The Info List - Luna Award

The Luna Awards are awards given annually by the Film Academy of the Philippines
(FAP) to recognize the outstanding achievements of the Filipino film industry.[1] The first awards were presented in 1983 in Pasay. It is considered to be the Philippine counterpart of the Oscars. It used to be known as the FAP Awards until in 2005 when it got its current name. Since 2007, the Academy started holding simple awards ceremonies due to lack of government funding and reduction of its share from MMFF earnings. This also caused some delays for ceremony scheduling.


1 History 2 Statuette 3 Voting process 4 Ceremonies 5 Categories

5.1 Special

6 Hall of Fame 7 References 8 External links

History[edit] In 1981, the Executive Order 640-A was passed by then President Ferdinand Marcos. The order mandated that the Film Academy of the Philippines
should recognize outstanding film achievements annually.[2] The first awards was presented in April 27, 1983 in Manila
Film Center which gave awards to the best films of 1982. It was known as the Film Academy of the Philippines
Awards, shortened as FAP Awards.[3] In 2005, FAP held a naming contest to give a unique name for the awards and Luna was chosen. The awards for 2009 films (28th Luna Awards) were not given due to budget constraints. The Academy still count it as part of the numbering pattern of the awards even though it was not held.[4] Statuette[edit] In 2005, Luna was chosen as the new name for the awards from the 221 names submitted to the contest. Romeo Cando and Baltazar dela Cruz won the prize of ₱5000 for naming it.[5] The word "Luna" means moon in different languages. Luna is also the Roman goddess of moon. It is also can be reflected in the idiom "shoot for the moon" which means to aspire for the seemingly unreachable because winning a Luna Award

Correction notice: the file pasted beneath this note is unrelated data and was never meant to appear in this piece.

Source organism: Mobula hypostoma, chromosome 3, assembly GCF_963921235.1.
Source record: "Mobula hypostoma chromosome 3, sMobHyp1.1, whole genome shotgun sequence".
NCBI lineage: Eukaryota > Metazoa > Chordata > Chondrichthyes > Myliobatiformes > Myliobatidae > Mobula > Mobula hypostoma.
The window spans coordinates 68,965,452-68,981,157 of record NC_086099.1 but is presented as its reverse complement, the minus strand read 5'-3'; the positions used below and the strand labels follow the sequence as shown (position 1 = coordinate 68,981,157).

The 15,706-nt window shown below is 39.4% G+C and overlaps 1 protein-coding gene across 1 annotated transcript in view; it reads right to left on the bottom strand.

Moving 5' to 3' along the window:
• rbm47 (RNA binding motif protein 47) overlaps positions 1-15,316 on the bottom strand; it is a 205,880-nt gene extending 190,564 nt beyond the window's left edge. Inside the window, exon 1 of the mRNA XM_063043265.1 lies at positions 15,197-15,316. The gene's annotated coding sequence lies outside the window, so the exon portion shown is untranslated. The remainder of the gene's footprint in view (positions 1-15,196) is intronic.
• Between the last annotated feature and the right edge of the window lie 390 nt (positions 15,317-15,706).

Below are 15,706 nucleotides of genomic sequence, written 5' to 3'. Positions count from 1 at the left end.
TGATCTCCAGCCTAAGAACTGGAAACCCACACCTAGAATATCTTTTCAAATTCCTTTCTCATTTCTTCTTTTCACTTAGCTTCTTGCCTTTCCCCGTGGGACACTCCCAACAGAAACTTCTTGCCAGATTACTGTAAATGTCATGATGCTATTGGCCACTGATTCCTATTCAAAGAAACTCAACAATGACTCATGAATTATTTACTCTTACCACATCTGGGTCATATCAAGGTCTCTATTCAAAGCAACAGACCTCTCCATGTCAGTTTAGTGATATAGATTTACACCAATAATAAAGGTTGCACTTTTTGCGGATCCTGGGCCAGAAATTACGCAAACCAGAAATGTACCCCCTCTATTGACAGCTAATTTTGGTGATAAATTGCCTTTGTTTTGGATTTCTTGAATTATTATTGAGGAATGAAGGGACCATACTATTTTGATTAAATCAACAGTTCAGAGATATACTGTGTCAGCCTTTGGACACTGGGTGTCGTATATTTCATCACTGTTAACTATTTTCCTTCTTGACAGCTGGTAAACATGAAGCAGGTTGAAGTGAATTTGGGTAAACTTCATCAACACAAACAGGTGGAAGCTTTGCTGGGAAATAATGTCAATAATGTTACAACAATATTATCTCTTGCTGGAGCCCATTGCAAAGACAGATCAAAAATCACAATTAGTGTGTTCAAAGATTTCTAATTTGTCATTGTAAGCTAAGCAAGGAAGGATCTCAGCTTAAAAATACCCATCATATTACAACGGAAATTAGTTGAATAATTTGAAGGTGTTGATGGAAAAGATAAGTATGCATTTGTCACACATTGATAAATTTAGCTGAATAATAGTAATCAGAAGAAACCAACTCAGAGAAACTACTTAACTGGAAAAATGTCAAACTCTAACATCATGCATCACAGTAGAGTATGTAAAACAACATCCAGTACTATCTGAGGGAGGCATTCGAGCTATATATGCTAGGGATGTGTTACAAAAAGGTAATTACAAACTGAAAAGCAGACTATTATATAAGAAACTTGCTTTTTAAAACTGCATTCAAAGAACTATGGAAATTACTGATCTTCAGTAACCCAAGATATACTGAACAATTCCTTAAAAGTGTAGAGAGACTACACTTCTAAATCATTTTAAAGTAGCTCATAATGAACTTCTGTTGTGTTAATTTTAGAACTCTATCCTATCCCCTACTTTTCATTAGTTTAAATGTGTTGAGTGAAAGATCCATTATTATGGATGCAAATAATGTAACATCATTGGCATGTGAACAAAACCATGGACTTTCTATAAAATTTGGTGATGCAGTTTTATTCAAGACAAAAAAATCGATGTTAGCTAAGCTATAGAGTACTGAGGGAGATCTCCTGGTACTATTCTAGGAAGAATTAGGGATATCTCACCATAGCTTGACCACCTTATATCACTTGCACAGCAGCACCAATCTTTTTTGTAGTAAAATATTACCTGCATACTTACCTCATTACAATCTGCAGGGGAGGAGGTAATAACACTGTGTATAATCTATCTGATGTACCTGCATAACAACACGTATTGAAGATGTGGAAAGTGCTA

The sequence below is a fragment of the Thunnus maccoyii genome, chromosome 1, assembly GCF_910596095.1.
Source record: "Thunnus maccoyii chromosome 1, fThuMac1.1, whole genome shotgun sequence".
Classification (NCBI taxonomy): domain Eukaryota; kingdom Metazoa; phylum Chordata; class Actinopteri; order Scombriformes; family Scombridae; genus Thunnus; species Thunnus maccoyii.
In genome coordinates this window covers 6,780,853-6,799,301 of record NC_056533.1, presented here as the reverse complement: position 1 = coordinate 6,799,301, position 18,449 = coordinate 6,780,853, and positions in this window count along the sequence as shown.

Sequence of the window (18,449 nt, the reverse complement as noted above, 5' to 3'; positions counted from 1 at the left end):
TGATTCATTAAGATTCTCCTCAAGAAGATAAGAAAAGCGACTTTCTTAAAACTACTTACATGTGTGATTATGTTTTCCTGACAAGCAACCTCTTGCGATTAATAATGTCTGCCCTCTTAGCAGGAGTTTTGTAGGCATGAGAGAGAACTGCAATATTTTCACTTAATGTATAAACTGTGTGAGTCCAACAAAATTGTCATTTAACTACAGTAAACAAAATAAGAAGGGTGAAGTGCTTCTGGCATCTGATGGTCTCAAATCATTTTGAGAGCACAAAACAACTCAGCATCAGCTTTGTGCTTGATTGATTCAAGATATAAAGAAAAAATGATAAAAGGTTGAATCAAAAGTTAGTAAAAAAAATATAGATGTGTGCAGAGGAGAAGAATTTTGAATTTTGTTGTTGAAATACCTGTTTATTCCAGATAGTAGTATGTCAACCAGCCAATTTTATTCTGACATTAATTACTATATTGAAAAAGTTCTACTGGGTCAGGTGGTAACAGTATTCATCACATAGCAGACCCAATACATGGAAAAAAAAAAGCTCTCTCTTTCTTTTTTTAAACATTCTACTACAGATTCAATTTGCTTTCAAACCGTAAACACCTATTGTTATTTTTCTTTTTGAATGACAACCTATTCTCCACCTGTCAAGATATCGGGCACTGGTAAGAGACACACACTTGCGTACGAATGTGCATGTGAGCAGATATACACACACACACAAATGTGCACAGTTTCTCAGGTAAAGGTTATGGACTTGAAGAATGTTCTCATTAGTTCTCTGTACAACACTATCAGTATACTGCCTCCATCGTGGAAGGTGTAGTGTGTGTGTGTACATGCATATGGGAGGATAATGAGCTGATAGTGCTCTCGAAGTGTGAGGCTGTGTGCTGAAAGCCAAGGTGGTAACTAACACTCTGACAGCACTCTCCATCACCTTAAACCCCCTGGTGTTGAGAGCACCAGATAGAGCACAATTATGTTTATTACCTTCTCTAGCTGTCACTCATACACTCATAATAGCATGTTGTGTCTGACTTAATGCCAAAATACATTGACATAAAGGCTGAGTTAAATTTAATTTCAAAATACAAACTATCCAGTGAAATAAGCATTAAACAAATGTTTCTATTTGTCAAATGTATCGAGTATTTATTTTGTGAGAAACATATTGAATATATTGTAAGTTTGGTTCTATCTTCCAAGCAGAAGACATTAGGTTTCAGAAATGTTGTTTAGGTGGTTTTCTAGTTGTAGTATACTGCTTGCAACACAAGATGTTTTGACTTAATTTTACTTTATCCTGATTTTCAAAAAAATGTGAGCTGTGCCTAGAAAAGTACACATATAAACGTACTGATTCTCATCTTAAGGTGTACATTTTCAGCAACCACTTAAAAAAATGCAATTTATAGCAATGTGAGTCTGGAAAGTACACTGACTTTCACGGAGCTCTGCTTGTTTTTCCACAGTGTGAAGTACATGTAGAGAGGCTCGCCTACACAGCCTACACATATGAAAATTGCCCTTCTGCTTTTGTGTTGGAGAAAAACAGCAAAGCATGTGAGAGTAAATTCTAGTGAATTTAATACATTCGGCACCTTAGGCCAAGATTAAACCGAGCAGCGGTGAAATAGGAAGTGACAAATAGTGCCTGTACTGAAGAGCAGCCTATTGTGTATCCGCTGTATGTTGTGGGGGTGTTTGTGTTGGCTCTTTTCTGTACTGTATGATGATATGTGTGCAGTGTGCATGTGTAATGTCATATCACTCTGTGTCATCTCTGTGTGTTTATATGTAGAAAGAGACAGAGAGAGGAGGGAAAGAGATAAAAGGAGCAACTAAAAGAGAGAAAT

Luna Award
is something difficult to achieve. Indirectly, the choice of Luna is also a way to pay homage to Juan Luna. A painting which was made by Luna inspired production designer Angel "Ulay" Tantoco in making the design of this statuette in 1981.[6] Luna is a long-haired woman with a flowing dress which represents the muse of arts. She holds a wreath and stands on twelve circular steps that represent all of the guilds of the Academy. She is made of aluminum cast and weighs four kilograms.[7] Voting process[edit] For a film to eligible, it should be released and have a commercial run for at least three days from January 1 to December 31 of the previous year. The voting process of Luna Awards was formulated by the Academy with the help of Asian Institute of Management
Asian Institute of Management